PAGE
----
1 of the Best Canadian Stocks to Buy Before 2022 Rate Hikes

National Bank of Canada (TSX:NA) is a banking underdog that could outpace and outperform the broader TSX Index through 2022 and beyond as rates rise.

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Faster and more furious interest rate hikes could deal a right hook to the chin of high-multiple stocks, and many growth-focused investors may never see such a hit coming.

In order to better defend against such surprising hits or shocks, one must ensure a diversified portfolio of both growth and value. Indeed, many were excited when growth led the stock market’s upward charge out of the 2020 stock market crash. Now that the tides have turned, investors must be careful, as many high-multiple names are still vulnerable with elevated price-to-revenue multiples.

That’s not to say that all growth is to be avoided. Rather, one should insist on growth at a reasonable price tag. And, if possible, a growth stock that’s profitable in the now rather than profitable at some point down the road, because, like it or not, rate hikes are coming, and they could come fast enough such that growth-heavy investors won’t be able to dodge the blow.

Interest rate hikes aren’t necessarily curtains for investors seeking sizeable gains

In this piece, we’ll have a closer look at one of the most solid Canadian stocks that help one do well in a rising-rate environment. Higher rates are inevitable, but you need not fear. Although it can be harder to make money with certain asset classes. It is still possible for broader stock markets to do well. And as a stock picker, it’s possible to do even better! Rising rates are perceived as a negative for growth-focused folks like Cathie Wood. But you don’t need to be an innovation-first, high-multiple growth stock investor. You can dodge and pivot with the environment and set yourself up for solid results without having to put yourself at risk. Diversification is vital, especially when the “tune” of the macroeconomic environment begins to change.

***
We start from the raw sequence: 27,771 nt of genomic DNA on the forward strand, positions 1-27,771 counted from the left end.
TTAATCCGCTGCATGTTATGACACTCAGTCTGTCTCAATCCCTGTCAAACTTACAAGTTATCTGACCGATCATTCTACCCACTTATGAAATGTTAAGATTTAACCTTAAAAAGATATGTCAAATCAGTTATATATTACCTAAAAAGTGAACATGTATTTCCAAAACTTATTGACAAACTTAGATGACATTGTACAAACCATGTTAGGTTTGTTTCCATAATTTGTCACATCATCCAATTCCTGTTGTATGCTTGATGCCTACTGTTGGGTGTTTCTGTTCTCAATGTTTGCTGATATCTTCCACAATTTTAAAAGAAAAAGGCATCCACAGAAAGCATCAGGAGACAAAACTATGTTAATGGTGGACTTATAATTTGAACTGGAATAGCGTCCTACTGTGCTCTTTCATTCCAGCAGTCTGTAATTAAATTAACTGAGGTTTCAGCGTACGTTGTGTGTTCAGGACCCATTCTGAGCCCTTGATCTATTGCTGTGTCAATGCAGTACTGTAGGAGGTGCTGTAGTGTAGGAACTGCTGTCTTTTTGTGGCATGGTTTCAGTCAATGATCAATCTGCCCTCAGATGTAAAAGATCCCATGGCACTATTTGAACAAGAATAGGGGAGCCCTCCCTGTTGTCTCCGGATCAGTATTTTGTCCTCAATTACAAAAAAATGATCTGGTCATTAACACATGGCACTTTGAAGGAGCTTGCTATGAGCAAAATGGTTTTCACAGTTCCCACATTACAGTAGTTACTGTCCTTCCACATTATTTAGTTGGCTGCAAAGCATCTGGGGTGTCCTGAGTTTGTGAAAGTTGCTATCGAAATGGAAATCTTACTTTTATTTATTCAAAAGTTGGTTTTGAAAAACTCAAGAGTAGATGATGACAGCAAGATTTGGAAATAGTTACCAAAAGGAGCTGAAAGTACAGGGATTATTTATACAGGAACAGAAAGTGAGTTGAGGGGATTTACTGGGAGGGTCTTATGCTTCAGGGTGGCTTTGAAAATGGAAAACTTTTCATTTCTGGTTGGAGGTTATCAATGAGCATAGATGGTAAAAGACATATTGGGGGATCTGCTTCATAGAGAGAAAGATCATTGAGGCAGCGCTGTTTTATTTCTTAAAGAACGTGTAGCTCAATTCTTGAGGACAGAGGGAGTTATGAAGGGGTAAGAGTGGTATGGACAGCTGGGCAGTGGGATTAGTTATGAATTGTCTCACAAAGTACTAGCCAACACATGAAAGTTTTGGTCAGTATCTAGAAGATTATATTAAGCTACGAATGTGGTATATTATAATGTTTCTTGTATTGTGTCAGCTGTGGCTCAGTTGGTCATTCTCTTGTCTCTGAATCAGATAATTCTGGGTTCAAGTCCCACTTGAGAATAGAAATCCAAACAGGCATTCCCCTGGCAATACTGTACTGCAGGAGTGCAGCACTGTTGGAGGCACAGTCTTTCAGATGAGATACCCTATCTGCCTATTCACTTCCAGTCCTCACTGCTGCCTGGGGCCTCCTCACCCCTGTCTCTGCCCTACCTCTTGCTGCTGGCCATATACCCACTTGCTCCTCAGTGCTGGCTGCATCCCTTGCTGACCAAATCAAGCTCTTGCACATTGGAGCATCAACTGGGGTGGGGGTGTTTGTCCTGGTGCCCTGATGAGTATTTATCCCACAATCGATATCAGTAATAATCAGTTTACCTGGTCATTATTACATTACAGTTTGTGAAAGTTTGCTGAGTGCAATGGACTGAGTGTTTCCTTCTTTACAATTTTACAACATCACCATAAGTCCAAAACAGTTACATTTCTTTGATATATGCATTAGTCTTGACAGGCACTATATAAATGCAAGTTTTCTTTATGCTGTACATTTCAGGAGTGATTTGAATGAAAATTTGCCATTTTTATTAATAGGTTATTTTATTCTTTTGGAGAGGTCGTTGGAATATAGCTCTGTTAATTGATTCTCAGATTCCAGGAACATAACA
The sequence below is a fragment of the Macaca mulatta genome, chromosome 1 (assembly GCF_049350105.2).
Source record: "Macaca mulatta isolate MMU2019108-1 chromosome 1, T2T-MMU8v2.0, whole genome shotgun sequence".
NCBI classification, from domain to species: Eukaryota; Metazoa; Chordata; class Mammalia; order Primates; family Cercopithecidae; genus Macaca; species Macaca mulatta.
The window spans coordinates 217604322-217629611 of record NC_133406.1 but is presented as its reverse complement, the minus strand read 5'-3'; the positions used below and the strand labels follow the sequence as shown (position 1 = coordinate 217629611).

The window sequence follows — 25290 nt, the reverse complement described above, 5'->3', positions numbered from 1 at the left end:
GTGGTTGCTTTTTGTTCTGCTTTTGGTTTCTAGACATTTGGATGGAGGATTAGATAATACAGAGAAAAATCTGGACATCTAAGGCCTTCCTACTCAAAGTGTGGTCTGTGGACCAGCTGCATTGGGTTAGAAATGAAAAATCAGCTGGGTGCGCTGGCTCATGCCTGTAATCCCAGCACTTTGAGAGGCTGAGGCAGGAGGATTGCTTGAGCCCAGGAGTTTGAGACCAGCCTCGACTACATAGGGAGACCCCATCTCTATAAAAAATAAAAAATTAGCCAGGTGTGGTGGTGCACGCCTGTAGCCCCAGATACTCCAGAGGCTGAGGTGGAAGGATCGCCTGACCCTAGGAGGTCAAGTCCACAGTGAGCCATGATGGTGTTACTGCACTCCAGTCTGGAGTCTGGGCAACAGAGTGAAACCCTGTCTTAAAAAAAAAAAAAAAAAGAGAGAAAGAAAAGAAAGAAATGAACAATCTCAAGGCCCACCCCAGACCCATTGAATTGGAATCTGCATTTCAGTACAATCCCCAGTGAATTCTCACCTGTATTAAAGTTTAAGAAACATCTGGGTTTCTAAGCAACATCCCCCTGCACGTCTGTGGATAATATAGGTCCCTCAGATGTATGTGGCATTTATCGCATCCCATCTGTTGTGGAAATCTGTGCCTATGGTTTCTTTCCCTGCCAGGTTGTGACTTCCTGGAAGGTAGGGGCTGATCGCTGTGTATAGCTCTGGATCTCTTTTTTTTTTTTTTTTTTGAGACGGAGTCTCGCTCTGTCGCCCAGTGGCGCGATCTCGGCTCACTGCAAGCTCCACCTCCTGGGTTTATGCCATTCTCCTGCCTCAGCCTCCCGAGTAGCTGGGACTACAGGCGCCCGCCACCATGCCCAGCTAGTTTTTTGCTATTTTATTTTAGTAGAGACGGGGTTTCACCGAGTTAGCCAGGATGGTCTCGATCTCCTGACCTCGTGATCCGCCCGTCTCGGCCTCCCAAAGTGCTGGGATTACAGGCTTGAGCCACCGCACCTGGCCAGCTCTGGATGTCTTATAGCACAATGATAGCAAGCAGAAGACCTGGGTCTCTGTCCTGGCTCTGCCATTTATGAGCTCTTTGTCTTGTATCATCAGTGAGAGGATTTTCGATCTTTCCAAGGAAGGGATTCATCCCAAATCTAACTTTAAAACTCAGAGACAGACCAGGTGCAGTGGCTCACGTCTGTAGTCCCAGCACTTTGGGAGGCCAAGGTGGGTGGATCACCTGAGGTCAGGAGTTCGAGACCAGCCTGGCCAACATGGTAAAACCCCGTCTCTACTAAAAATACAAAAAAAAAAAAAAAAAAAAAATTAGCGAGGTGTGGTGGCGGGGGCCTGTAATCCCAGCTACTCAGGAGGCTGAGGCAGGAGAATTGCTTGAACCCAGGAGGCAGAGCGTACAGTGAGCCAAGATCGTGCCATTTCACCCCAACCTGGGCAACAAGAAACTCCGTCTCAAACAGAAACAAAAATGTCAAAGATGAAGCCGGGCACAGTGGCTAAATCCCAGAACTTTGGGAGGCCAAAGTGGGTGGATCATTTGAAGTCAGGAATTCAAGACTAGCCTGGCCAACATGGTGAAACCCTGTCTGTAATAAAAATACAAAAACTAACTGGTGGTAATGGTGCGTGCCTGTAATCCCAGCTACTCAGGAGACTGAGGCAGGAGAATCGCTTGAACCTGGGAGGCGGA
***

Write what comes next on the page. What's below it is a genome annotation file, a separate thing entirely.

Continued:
Consider shares of National Bank of Canada (TSX:NA), one disruptive firm that has the means to do extraordinarily well as rates rise and the hyper-growth trade folds.

National Bank of Canada

I’m not afraid to admit it: I’ve counted National Bank of Canada as a bank unworthy of joining the likes of its five bigger brothers in the past. After a remarkable 2020 of resilience and a willingness to take risks to join the league of the Big Five, I think it’s about time we all refer to the Canadian banks as the Big Six. Indeed, National Bank is not only worthy of accompanying its far bigger banking peers, but it also may be a better bet, given the incredible management team and an intriguing growth opportunity at hand.

You see, National Bank is serious about expanding into new provinces. While it’s still a more regional bank than its peers, most of which have a dominant presence in Canada and other nations, it does have the means to spread its wings domestically. Whether National Bank wants to make a massive splash south of the border in a few years is anyone’s guess. Regardless, I am a fan of National Bank’s growth prospects and think it’s one of the best domestic banking plays out there today.

As rates rise in Canada, National Bank has the means to build on its margins. By scrapping commissions on trading, National Bank is also not afraid to push Canada into the new age of banking, even if it means a bit of short-term pressure on profits. Short-term pain for long-term gain is what National Bank is all about. And I think such measures can help it catch up to the banking giants here in Canada.

If I had to place a bet on which bank would grow its dividend at the quickest rate over the next decade, my money would probably be on National Bank. Number six has room to run, and it looks incredibly cheap after the latest dip induced by a rare quarterly flop. My takeaway? It’s time to buy if you seek to profit from rising rates over the next five years.

This article represents the opinion of the writer, who may disagree with the “official” recommendation position of a Motley Fool premium service or advisor. We’re Motley! Questioning an investing thesis — even one of our own — helps us all think critically about investing and make decisions that help us become smarter, happier, and richer, so we sometimes publish articles that may not be in line with recommendations, rankings or other content.

Fool contributor Joey Frenette has no position in any of the stocks mentioned. The Motley Fool has no position in any of the stocks mentioned.

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